The City of Vernon would like to thank Joseph Harder for researching and writing this history of Vernon.
Vernon, B.C., is within the Okanagan Indian Nations traditional territory, also known as the Syeelhwh Nation, which means "the people who live here". S-Ookanhkchinx or Okanagan translates to "transport toward the head or top end". This refers to the people travelling from the head of the Okanagan Lake to where the Okanagan River meet the Columbia River. In other words Okanagan Lake and Okanagan River were the traditional transportation routes of the people and their traditional boundaries encompassed this area.
The current area of Vernon was called Nintle-Moos-Chin by the Syeelhwh, meaning “jumping over creek”, so named because the banks of BX Creek nearly met and it was possible to leap across it. A man of note among the Syeelhwh was Chief Kalamalka. He was so popular that one of the first hotels in the city was named after him. Later, the beautifully coloured lake just south of Vernon would be renamed Kalamalka as well.
In 1811, David Stuart of the Pacific Fur Company (later part of the Hudson’s Bay Company) became the first white settler to see the Okanagan Valley. The Okanagan Brigade Trail was a main Hudson’s Bay trail linking Fort Vancouver in Washington to what is now Kamloops. The trail followed the Okanagan River and made use of early Indigenous trading routes blazing through the woods of the west side of Okanagan Lake.
Many miners also came up from the U.S.A. through the Okanagan and back to the areas of the Fraser River gold rush. In 1863, gold was discovered in Cherry Creek about 40 kilometres east of Vernon.
Luc Girouard is known as the first permanent white settler in the Vernon area (c.1861); his cabin can still be seen beside the roundabout near the Schubert Centre ( 30 Ave. and 35 St.) In 1859, the Oblate Missionaries of the Catholic Church travelled from France via the Oregon Territory and entered the Valley. Anglican and Protestant churches would soon arrive.
In 1864, Forbes and Charles Vernon obtained a large ranch from fellow Irishman Charles Houghton. Houghton had named it the Coldstream Ranch likely after the Coldstream Guards, a regiment of the British Army. The District of Coldstream retains this name to this day and the nearby city was named in honour of Forbes Vernon. In the same year Francis Barnard, of the BX Express fame, started a ranch north of Vernon to breed his horses for use in his stagecoach business which was a formative influence in the early days of British Columbia. Today the area north of Vernon is still known as “The BX”.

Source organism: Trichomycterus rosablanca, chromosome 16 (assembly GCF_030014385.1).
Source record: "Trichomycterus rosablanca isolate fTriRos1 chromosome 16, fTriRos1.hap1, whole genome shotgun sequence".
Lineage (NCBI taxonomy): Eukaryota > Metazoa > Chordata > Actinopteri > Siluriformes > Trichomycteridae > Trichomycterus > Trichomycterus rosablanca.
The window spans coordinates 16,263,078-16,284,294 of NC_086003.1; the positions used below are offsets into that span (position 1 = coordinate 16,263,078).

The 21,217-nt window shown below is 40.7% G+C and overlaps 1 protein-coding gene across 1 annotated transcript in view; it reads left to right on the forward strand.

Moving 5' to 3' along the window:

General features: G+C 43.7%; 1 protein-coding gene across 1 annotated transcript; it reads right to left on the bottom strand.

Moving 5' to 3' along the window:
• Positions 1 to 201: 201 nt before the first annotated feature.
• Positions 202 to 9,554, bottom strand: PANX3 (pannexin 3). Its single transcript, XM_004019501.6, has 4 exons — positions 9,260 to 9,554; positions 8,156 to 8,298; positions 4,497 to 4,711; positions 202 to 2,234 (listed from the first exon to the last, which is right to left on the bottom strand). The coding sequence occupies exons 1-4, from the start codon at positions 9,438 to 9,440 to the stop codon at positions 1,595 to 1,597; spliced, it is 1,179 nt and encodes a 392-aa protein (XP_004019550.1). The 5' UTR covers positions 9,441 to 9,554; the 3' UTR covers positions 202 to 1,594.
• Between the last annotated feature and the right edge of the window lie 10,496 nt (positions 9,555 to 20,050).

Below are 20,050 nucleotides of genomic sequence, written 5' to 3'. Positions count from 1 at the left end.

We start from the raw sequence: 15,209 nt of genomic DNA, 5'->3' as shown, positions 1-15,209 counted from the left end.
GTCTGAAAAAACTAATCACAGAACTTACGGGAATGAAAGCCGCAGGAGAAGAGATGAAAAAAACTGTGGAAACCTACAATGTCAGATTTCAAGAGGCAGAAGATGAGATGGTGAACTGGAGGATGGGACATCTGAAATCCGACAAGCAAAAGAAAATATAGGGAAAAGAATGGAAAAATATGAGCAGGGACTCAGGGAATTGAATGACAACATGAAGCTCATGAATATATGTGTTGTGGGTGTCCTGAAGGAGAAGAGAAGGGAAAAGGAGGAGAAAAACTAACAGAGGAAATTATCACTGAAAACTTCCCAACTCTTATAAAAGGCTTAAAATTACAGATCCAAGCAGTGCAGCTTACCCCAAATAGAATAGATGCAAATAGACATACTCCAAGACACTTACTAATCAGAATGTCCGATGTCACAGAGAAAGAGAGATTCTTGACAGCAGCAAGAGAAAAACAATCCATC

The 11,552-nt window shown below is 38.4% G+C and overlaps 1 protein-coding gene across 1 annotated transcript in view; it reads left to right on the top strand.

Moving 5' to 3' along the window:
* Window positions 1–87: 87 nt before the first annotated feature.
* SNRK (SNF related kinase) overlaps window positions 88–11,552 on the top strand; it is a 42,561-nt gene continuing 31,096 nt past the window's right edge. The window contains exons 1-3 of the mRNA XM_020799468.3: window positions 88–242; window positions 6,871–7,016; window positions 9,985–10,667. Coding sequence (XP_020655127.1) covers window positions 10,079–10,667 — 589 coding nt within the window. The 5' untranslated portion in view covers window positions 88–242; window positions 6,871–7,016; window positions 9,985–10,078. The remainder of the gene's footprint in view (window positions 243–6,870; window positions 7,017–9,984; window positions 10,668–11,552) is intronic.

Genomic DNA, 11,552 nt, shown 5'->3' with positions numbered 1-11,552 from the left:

In 1867, one of the most famous ranchers, Cornelius O’Keefe, arrived with two others—Thomas Greenhow and Thomas Wood—to establish a ranch at the Head of Okanagan Lake. This is the same year that the first town site was settled due in large part to satisfy the needs of the surrounding ranches. Price Ellison was also a very influential rancher, businessman and politician in the area and had his ranch near the bottom of East Hill. Vernon was at one time (c.1877) known as Forge Valley because of Ellison’s blacksmith shop. Later it would become known as Priest’s Valley due to the presence of the Oblate Missionaries.
Up to this point the area now known as Vernon had gone by three previous names (Nintle-Moos-Chin, Forge Valley and Priest’s Valley). Then, in 1885, E.J. Tronson and Charles Brewer laid out a townsite and gave Vernon its fourth name: Centreville. It wasn’t until 1887 that the town was officially named Vernon after Forbes George Vernon. In 1892, Vernon was finally incorporated as a city of British Columbia. It became home to banks, hotels, schools, a fire hall, a hospital, a city newspaper, a courthouse and many varieties of stores. Japanese and Chinese settler were also an important part of the culture and history of Vernon and there was for many years a “Chinatown” in Vernon’s midst. Vernon was not only the first city incorporated in the Okanagan Valley but was for many years the largest and most influential one as well.
Lord and Lady Aberdeen visited the Vernon area in 1890 and a year later purchased the Coldstream Ranch from Forbes Vernon. In 1892, the Aberdeen's had 100 fruit trees planted at the ranch “in an effort to kick start a fruit growing industry in the region”. They also subdivided several parcels of land for others who wanted a future in the fruit growing business. However, they soon realized the need for irrigation channels, leading to the construction of the Grey Canal in 1908. The canal provided irrigation for the entire Vernon area. The fruit industry in Coldstream and Vernon would eventually become famous all over the country and the world for its fine produce.
In 1892, a spur line called the Shuswap and Okanagan Railway was completed. Beginning as on off-shoot of the famed Transcontinental Railway in Sicamous, the S & O was the brainchild of Forbes Vernon and F.S. Barnard, among others, and it connected Vernon, Okanagan Landing, and eventually all of the Valley to the rest of the world.
Where the tracks ended at Okanagan Landing, the steam boats began. They travelled the entire distance of Okanagan Lake, paddling past such places as Fintry, Okanagan Centre, Kelowna, Summerland and Penticton. Small scale commercial boating had been running since 1882 through the efforts of Captain Thomas Dolman Shorts but when the railway came and the first steam boat, the SS Aberdeen, was built, commercial goods and passenger transport really took off.
Although there had been a number of attempts to form a militia unit in Vernon, it wasn’t until 1908 that the first such unit was officially formed. They were originally called the Canadian Mounted Rifles and later the 30th Regiment B.C. Horse, but were more commonly known as the Okanagan Mounted Rifles.
Today Vernon, along with the District of Coldstream and other surrounding areas, is part of the Regional District of the North Okanagan which was formed in 1965.